Devi, Pods, Flowers and Phantasm
Matsuoka is a soft-spoken chubby little fellow. His childish physical
attributes and quaint composure somehow seem to be in key with what
he makes. He makes human figures, and even parts of it and also
birds, masks that remind one of childish dreams visited by spectres
that are graceful amalgams of humans and flowers or even vegetables.
His is a fantastic world inhabited by harmless, beautiful mutants.
They beckon you to touch them, as they look as if they have descended
from an absurdist fairytale.
certain artist's dream"
solo consists of two sets of works, one set showing his photographs
that are clips from his theatrical surreal dramas that tell stories.
Stories that he made up, and presents them in sequence. But they
have their antecedents in the local myth of the Sakushima island
artist relates that there is a temple in the island where a sea
goddess is worshipped. The goddess, according to the myth, saved
a child washed away to the sea by flood. The devi saves the child
and returns it to her mother. Basing his stories on this popular
myth, Toru fabricates the rest of it, which are his own myths.
one picture he shows two women in wired props attached to their
upper bodies and hands and back. The bright yellow props derive
their shapes from the Buddhist chura (long hair tied up in a knot
on the top of the head), from the temple edifice and imaginary flowers.
In his myth the same goddess “is in search of happiness” as Toru
relates. He elaborates, “ the two ladies in two different props
are at different stages of their search, one has seen a faint glimpse
of happiness and the other one is far away from finding it. In another
photograph, a childless couple in mysterious masks are searching
for a child. The artist puts them in the same Sukushima island.
his photographs as well as in his sculptures he seems to want to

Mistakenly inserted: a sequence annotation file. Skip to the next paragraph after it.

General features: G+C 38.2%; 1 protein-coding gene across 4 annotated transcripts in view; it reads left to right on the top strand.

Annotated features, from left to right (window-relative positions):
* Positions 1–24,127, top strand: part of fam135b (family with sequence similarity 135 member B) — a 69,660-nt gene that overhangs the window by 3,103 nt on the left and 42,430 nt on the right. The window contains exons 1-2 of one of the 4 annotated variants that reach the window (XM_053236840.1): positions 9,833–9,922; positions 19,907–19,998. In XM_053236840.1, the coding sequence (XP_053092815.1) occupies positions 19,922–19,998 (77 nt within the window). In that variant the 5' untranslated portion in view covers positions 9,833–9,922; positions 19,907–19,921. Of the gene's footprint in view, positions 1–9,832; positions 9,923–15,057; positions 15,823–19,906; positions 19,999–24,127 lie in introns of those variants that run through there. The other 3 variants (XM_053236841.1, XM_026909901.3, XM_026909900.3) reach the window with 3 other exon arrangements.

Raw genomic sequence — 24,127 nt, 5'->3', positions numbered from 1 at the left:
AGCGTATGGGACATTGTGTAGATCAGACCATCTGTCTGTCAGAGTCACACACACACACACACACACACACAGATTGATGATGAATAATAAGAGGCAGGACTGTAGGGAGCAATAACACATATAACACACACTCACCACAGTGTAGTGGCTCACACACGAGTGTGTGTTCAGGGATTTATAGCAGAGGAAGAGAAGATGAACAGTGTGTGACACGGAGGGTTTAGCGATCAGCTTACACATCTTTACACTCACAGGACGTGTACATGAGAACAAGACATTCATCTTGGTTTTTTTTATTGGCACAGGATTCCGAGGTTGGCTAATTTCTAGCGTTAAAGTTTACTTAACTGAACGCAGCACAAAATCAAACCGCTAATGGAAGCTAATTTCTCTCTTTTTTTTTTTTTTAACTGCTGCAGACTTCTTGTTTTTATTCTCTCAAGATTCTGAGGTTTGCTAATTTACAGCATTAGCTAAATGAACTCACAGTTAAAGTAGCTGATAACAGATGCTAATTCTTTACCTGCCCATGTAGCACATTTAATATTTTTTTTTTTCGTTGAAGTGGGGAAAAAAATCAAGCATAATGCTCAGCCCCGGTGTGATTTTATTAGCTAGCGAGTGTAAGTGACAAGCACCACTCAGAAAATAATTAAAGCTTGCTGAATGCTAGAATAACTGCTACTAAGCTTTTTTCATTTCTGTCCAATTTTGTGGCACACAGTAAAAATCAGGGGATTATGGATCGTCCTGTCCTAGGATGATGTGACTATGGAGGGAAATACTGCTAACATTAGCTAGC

marry the childish with the mystic. The religiosity behind his efforts
is obvious. Every piece is a result of an awe-struck mind that responded
to the myths and the surrounding physical environment with the zeal
of a pantheist. Hence the fusion of flowers, vegetables and human
forms into components of pure innocence.
of humans, in his line of thinking, is wound up with every other
organic matter. This is why the bulbous form that pops out of his
human head, which in Toru's words “the embodiment of thoughts”,
looks like a fine round vegetable. Even his human head, occasionally,
are meshed with organic forms. In the work titled “ a certain artist's
dream” the flames have the shape of
His expertise in making his small-sized paper sculptures links him
with a Japanese tradition that goes back a long way. “The figures
are first made with clay, and it is an old process,” confirms the
artist. It is the subsequent addition of layers of Japanese hand-made
paper that become the skin of the original form made with clay.
The skin later becomes his sculpture, when the clay is scooped out.
The process lends his art a lightness that is essentially post-modern.
The colour of his paper art is often yellow, and at times yellow-orange
and only occasionally red. His yellow and orange are colours of
pollen and the red too is carrot-red.
hovers in between the worlds of organic and mythic imagery, grace
is the air that makes up the environ.